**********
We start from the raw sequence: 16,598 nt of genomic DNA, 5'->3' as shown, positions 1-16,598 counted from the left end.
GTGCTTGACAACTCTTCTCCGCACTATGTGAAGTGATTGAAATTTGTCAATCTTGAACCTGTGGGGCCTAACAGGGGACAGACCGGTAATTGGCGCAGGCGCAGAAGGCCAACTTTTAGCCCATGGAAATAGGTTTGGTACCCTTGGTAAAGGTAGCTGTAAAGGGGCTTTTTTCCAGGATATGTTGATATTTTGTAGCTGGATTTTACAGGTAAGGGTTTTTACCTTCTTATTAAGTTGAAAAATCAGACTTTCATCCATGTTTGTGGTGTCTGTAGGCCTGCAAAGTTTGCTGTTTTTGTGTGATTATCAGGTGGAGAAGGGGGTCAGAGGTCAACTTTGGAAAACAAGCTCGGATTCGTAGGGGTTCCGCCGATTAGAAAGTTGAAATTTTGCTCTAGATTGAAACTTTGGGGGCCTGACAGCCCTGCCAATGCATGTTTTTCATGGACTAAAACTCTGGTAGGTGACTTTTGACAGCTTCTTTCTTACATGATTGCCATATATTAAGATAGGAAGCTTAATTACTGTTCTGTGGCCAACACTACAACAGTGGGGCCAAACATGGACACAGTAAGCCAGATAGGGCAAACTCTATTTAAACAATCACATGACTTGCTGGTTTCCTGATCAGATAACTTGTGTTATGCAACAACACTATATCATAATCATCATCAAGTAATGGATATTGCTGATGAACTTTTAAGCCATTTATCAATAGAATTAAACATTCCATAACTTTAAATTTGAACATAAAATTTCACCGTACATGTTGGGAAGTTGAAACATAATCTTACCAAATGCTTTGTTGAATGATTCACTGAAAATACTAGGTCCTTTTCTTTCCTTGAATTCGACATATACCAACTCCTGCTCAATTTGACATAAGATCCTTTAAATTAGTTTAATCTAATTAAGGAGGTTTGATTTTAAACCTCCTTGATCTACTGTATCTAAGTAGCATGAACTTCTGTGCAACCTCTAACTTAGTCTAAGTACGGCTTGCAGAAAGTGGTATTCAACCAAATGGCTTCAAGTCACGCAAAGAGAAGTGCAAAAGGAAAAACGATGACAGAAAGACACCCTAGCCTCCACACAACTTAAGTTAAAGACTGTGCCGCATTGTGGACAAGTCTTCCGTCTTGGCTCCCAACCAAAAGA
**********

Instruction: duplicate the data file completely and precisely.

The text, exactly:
We start from the raw sequence: 16,598 nt of genomic DNA, 5'->3' as shown, positions 1-16,598 counted from the left end.
GTGCTTGACAACTCTTCTCCGCACTATGTGAAGTGATTGAAATTTGTCAATCTTGAACCTGTGGGGCCTAACAGGGGACAGACCGGTAATTGGCGCAGGCGCAGAAGGCCAACTTTTAGCCCATGGAAATAGGTTTGGTACCCTTGGTAAAGGTAGCTGTAAAGGGGCTTTTTTCCAGGATATGTTGATATTTTGTAGCTGGATTTTACAGGTAAGGGTTTTTACCTTCTTATTAAGTTGAAAAATCAGACTTTCATCCATGTTTGTGGTGTCTGTAGGCCTGCAAAGTTTGCTGTTTTTGTGTGATTATCAGGTGGAGAAGGGGGTCAGAGGTCAACTTTGGAAAACAAGCTCGGATTCGTAGGGGTTCCGCCGATTAGAAAGTTGAAATTTTGCTCTAGATTGAAACTTTGGGGGCCTGACAGCCCTGCCAATGCATGTTTTTCATGGACTAAAACTCTGGTAGGTGACTTTTGACAGCTTCTTTCTTACATGATTGCCATATATTAAGATAGGAAGCTTAATTACTGTTCTGTGGCCAACACTACAACAGTGGGGCCAAACATGGACACAGTAAGCCAGATAGGGCAAACTCTATTTAAACAATCACATGACTTGCTGGTTTCCTGATCAGATAACTTGTGTTATGCAACAACACTATATCATAATCATCATCAAGTAATGGATATTGCTGATGAACTTTTAAGCCATTTATCAATAGAATTAAACATTCCATAACTTTAAATTTGAACATAAAATTTCACCGTACATGTTGGGAAGTTGAAACATAATCTTACCAAATGCTTTGTTGAATGATTCACTGAAAATACTAGGTCCTTTTCTTTCCTTGAATTCGACATATACCAACTCCTGCTCAATTTGACATAAGATCCTTTAAATTAGTTTAATCTAATTAAGGAGGTTTGATTTTAAACCTCCTTGATCTACTGTATCTAAGTAGCATGAACTTCTGTGCAACCTCTAACTTAGTCTAAGTACGGCTTGCAGAAAGTGGTATTCAACCAAATGGCTTCAAGTCACGCAAAGAGAAGTGCAAAAGGAAAAACGATGACAGAAAGACACCCTAGCCTCCACACAACTTAAGTTAAAGACTGTGCCGCATTGTGGACAAGTCTTCCGTCTTGGCTCCCAACCAAAAGA